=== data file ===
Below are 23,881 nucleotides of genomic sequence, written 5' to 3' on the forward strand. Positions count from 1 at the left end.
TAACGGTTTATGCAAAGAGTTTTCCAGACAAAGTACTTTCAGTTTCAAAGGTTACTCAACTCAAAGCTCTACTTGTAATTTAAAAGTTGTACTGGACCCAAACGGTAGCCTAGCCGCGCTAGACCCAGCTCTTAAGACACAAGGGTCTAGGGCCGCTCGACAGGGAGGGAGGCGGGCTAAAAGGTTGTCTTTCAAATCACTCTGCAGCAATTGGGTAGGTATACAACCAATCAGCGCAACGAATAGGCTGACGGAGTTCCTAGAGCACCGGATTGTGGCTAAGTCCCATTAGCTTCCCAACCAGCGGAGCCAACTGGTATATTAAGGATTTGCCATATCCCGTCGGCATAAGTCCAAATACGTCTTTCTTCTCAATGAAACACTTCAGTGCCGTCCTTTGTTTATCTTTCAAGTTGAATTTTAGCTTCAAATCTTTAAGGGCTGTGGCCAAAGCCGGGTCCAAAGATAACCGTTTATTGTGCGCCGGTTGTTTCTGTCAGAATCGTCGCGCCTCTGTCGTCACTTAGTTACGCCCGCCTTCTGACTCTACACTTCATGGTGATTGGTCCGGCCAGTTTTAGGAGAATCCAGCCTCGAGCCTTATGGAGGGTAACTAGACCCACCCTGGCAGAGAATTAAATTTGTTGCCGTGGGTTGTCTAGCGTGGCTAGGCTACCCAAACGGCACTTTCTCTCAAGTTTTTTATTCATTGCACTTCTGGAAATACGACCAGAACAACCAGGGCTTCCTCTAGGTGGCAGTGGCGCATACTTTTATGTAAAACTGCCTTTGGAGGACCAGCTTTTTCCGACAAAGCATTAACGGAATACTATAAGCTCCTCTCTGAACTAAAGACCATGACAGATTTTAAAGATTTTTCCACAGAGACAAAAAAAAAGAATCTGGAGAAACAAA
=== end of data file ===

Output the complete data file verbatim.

Below are 23,881 nucleotides of genomic sequence, written 5' to 3' on the forward strand. Positions count from 1 at the left end.
TAACGGTTTATGCAAAGAGTTTTCCAGACAAAGTACTTTCAGTTTCAAAGGTTACTCAACTCAAAGCTCTACTTGTAATTTAAAAGTTGTACTGGACCCAAACGGTAGCCTAGCCGCGCTAGACCCAGCTCTTAAGACACAAGGGTCTAGGGCCGCTCGACAGGGAGGGAGGCGGGCTAAAAGGTTGTCTTTCAAATCACTCTGCAGCAATTGGGTAGGTATACAACCAATCAGCGCAACGAATAGGCTGACGGAGTTCCTAGAGCACCGGATTGTGGCTAAGTCCCATTAGCTTCCCAACCAGCGGAGCCAACTGGTATATTAAGGATTTGCCATATCCCGTCGGCATAAGTCCAAATACGTCTTTCTTCTCAATGAAACACTTCAGTGCCGTCCTTTGTTTATCTTTCAAGTTGAATTTTAGCTTCAAATCTTTAAGGGCTGTGGCCAAAGCCGGGTCCAAAGATAACCGTTTATTGTGCGCCGGTTGTTTCTGTCAGAATCGTCGCGCCTCTGTCGTCACTTAGTTACGCCCGCCTTCTGACTCTACACTTCATGGTGATTGGTCCGGCCAGTTTTAGGAGAATCCAGCCTCGAGCCTTATGGAGGGTAACTAGACCCACCCTGGCAGAGAATTAAATTTGTTGCCGTGGGTTGTCTAGCGTGGCTAGGCTACCCAAACGGCACTTTCTCTCAAGTTTTTTATTCATTGCACTTCTGGAAATACGACCAGAACAACCAGGGCTTCCTCTAGGTGGCAGTGGCGCATACTTTTATGTAAAACTGCCTTTGGAGGACCAGCTTTTTCCGACAAAGCATTAACGGAATACTATAAGCTCCTCTCTGAACTAAAGACCATGACAGATTTTAAAGATTTTTCCACAGAGACAAAAAAAAAGAATCTGGAGAAACAAA